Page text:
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don’t sell off the orchard for an apple


19th June 2024


‘What pride can there be, … if in the vast majority of cases (a man) is coarse and stupid and deeply unhappy? We must stop admiring one another. We must work, nothing more.’

Twelve years ago I noticed so many references to happiness in a Benedict Andrews’ production of Chekhov’s Three Sisters at the Young Vic that I was inspired to write a blog about it . So earlier this month I was delighted by the unexpected  ‘déjà vu’ of Andrews’ brilliant The Cherry Orchard at the Donmar Theatre. Similar theories – now or not now, love or work – are aired and debated, in particular by the eternal student and talker, Trofimov. (See ).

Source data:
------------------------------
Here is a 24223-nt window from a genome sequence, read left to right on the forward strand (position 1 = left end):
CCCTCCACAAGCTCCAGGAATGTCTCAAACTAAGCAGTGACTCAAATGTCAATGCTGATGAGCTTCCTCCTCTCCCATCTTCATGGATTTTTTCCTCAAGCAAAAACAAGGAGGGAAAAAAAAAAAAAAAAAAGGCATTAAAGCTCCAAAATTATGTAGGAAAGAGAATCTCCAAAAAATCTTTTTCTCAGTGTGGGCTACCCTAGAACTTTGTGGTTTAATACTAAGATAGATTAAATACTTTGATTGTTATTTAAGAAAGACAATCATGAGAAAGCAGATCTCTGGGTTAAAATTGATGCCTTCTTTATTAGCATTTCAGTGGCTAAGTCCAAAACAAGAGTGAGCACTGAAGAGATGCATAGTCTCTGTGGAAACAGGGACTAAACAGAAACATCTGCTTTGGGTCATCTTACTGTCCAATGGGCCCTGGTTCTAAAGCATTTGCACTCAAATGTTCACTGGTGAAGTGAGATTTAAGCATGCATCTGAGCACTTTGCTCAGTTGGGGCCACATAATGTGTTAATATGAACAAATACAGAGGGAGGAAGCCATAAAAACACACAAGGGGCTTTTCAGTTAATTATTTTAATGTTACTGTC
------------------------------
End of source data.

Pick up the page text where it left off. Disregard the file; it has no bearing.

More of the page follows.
Trofimov basically believes that happiness is unachievable in his own day and age. But if we work hard we may make happiness a possibility for those who come after us.

‘The human race progresses, perfecting its powers. Everything that is unattainable now will some day be near at hand and comprehensible, but we must work, we must help with all our strength those who seek to know what fate will bring.’

And our fate – which for Trofimov seems to be tied up with human progress – determines that one day people will be happy.

‘Forward! We go irresistibly on to that bright star which burns there, in the distance! Don’t lag behind, friends!’

But oh how much he wants it to be now.

‘Yes, the moon has risen. [Pause] There is happiness, look, there it comes; it comes nearer and nearer; I hear its steps already. And if we do not see it we shall not know it, but what does that matter? Others will see